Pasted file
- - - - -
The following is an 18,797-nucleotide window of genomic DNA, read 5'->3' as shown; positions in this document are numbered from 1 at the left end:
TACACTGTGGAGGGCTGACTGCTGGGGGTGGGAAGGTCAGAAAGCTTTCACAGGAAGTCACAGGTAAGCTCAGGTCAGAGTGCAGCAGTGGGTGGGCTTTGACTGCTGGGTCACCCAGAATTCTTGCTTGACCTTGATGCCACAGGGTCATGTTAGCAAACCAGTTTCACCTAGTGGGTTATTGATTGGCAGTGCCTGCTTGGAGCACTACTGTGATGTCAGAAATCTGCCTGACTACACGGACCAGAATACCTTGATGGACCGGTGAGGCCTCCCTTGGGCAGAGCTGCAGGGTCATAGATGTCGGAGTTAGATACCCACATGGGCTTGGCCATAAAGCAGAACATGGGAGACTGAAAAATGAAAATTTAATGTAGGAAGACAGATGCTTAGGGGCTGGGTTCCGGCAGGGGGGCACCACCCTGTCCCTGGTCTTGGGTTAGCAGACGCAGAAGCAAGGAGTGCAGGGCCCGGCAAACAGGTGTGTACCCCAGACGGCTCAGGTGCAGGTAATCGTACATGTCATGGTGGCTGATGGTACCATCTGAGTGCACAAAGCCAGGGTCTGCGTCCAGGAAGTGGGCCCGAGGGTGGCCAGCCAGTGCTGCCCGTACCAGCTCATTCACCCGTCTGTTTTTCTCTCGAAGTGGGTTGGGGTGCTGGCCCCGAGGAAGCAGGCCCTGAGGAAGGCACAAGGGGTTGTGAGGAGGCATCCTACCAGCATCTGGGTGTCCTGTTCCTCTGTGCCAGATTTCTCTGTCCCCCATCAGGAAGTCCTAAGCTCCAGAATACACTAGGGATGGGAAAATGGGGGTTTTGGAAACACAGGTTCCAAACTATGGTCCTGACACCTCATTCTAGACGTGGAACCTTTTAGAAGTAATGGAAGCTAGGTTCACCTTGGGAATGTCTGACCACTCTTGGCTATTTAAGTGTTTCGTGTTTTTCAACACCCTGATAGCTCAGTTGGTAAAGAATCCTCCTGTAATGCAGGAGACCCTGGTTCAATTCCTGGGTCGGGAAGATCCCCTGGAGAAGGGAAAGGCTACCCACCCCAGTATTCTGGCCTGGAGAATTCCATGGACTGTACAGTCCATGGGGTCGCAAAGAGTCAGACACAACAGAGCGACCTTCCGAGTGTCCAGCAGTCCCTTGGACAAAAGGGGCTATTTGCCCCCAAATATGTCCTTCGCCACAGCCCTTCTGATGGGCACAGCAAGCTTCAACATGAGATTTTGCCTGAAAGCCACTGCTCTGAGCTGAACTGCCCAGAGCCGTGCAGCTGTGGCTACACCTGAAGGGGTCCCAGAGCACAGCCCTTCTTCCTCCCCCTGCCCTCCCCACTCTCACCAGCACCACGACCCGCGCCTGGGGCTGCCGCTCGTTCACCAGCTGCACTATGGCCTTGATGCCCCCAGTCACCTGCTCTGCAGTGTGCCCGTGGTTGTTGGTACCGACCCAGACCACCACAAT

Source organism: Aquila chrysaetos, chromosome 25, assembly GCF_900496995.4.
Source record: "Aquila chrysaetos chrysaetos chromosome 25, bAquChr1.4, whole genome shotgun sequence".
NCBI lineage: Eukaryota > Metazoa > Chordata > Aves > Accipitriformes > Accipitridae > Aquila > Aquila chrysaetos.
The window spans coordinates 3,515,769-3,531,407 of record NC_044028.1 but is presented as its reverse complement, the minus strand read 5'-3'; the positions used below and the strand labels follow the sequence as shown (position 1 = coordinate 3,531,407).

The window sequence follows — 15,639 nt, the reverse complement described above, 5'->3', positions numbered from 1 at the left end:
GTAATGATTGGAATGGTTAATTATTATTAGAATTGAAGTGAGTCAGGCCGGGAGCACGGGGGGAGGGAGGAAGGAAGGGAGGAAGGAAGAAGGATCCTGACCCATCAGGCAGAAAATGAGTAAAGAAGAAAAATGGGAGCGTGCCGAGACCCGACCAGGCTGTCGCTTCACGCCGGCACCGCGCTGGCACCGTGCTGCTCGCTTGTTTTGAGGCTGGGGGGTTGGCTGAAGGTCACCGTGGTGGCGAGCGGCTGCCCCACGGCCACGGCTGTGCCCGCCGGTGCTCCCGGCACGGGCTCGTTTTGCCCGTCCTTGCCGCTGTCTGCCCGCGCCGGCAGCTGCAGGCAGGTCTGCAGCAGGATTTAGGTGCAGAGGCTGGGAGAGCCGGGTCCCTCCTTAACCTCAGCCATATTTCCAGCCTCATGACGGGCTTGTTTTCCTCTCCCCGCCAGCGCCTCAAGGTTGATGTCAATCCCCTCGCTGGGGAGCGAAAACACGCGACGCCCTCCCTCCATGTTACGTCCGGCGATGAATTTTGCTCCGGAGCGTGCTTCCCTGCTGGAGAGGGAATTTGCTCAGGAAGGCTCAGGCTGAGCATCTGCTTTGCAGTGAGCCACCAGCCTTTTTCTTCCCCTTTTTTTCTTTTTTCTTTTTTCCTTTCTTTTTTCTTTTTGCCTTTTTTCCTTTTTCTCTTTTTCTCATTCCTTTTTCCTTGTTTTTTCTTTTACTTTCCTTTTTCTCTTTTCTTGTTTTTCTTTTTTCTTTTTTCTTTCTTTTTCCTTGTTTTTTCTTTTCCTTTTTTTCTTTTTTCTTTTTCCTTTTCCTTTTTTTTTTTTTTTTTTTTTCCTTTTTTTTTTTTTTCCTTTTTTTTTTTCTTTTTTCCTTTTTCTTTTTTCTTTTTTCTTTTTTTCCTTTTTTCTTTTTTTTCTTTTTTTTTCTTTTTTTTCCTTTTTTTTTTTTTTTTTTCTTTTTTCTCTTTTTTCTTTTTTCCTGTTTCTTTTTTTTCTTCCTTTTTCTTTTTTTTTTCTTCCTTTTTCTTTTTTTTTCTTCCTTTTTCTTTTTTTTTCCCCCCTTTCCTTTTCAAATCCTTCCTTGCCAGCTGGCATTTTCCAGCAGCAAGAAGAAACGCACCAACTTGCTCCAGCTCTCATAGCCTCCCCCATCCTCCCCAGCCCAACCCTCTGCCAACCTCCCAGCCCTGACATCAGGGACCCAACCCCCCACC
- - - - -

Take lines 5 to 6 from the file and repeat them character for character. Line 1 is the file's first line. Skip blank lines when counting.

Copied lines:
NCBI lineage: Eukaryota > Metazoa > Chordata > Aves > Accipitriformes > Accipitridae > Aquila > Aquila chrysaetos.
The window spans coordinates 3,515,769-3,531,407 of record NC_044028.1 but is presented as its reverse complement, the minus strand read 5'-3'; the positions used below and the strand labels follow the sequence as shown (position 1 = coordinate 3,531,407).